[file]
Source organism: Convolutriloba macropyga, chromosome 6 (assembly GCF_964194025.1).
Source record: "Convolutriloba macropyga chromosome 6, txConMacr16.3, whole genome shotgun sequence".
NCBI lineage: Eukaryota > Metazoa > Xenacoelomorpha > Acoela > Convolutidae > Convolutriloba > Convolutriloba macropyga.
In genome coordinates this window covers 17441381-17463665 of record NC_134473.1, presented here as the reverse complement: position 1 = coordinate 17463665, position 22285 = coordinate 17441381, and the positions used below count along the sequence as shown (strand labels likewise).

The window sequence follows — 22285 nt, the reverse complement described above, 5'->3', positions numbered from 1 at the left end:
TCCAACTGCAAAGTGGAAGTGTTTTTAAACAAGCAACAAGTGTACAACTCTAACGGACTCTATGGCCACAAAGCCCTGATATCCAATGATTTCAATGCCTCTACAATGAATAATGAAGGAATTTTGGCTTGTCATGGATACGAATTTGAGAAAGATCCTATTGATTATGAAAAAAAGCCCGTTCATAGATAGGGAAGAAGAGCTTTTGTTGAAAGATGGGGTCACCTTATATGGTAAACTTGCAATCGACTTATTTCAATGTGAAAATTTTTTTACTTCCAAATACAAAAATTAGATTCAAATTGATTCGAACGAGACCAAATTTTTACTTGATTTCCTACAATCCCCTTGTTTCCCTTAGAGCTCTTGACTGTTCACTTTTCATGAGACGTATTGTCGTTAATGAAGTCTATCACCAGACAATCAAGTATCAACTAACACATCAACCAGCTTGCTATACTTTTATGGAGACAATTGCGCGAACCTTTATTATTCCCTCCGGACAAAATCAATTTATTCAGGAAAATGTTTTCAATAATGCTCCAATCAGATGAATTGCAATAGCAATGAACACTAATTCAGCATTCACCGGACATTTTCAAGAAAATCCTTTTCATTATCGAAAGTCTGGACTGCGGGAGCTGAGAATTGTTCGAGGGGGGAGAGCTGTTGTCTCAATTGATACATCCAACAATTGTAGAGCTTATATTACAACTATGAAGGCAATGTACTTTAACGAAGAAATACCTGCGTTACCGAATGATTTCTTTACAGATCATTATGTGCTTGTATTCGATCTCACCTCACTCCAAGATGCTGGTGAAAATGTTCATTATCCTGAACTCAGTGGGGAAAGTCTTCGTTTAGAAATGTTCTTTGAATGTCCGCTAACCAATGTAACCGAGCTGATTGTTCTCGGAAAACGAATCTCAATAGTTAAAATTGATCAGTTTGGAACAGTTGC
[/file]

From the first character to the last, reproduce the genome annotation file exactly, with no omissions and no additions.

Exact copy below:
Source organism: Convolutriloba macropyga, chromosome 6 (assembly GCF_964194025.1).
Source record: "Convolutriloba macropyga chromosome 6, txConMacr16.3, whole genome shotgun sequence".
NCBI lineage: Eukaryota > Metazoa > Xenacoelomorpha > Acoela > Convolutidae > Convolutriloba > Convolutriloba macropyga.
In genome coordinates this window covers 17441381-17463665 of record NC_134473.1, presented here as the reverse complement: position 1 = coordinate 17463665, position 22285 = coordinate 17441381, and the positions used below count along the sequence as shown (strand labels likewise).

The window sequence follows — 22285 nt, the reverse complement described above, 5'->3', positions numbered from 1 at the left end:
TCCAACTGCAAAGTGGAAGTGTTTTTAAACAAGCAACAAGTGTACAACTCTAACGGACTCTATGGCCACAAAGCCCTGATATCCAATGATTTCAATGCCTCTACAATGAATAATGAAGGAATTTTGGCTTGTCATGGATACGAATTTGAGAAAGATCCTATTGATTATGAAAAAAAGCCCGTTCATAGATAGGGAAGAAGAGCTTTTGTTGAAAGATGGGGTCACCTTATATGGTAAACTTGCAATCGACTTATTTCAATGTGAAAATTTTTTTACTTCCAAATACAAAAATTAGATTCAAATTGATTCGAACGAGACCAAATTTTTACTTGATTTCCTACAATCCCCTTGTTTCCCTTAGAGCTCTTGACTGTTCACTTTTCATGAGACGTATTGTCGTTAATGAAGTCTATCACCAGACAATCAAGTATCAACTAACACATCAACCAGCTTGCTATACTTTTATGGAGACAATTGCGCGAACCTTTATTATTCCCTCCGGACAAAATCAATTTATTCAGGAAAATGTTTTCAATAATGCTCCAATCAGATGAATTGCAATAGCAATGAACACTAATTCAGCATTCACCGGACATTTTCAAGAAAATCCTTTTCATTATCGAAAGTCTGGACTGCGGGAGCTGAGAATTGTTCGAGGGGGGAGAGCTGTTGTCTCAATTGATACATCCAACAATTGTAGAGCTTATATTACAACTATGAAGGCAATGTACTTTAACGAAGAAATACCTGCGTTACCGAATGATTTCTTTACAGATCATTATGTGCTTGTATTCGATCTCACCTCACTCCAAGATGCTGGTGAAAATGTTCATTATCCTGAACTCAGTGGGGAAAGTCTTCGTTTAGAAATGTTCTTTGAATGTCCGCTAACCAATGTAACCGAGCTGATTGTTCTCGGAAAACGAATCTCAATAGTTAAAATTGATCAGTTTGGAACAGTTGC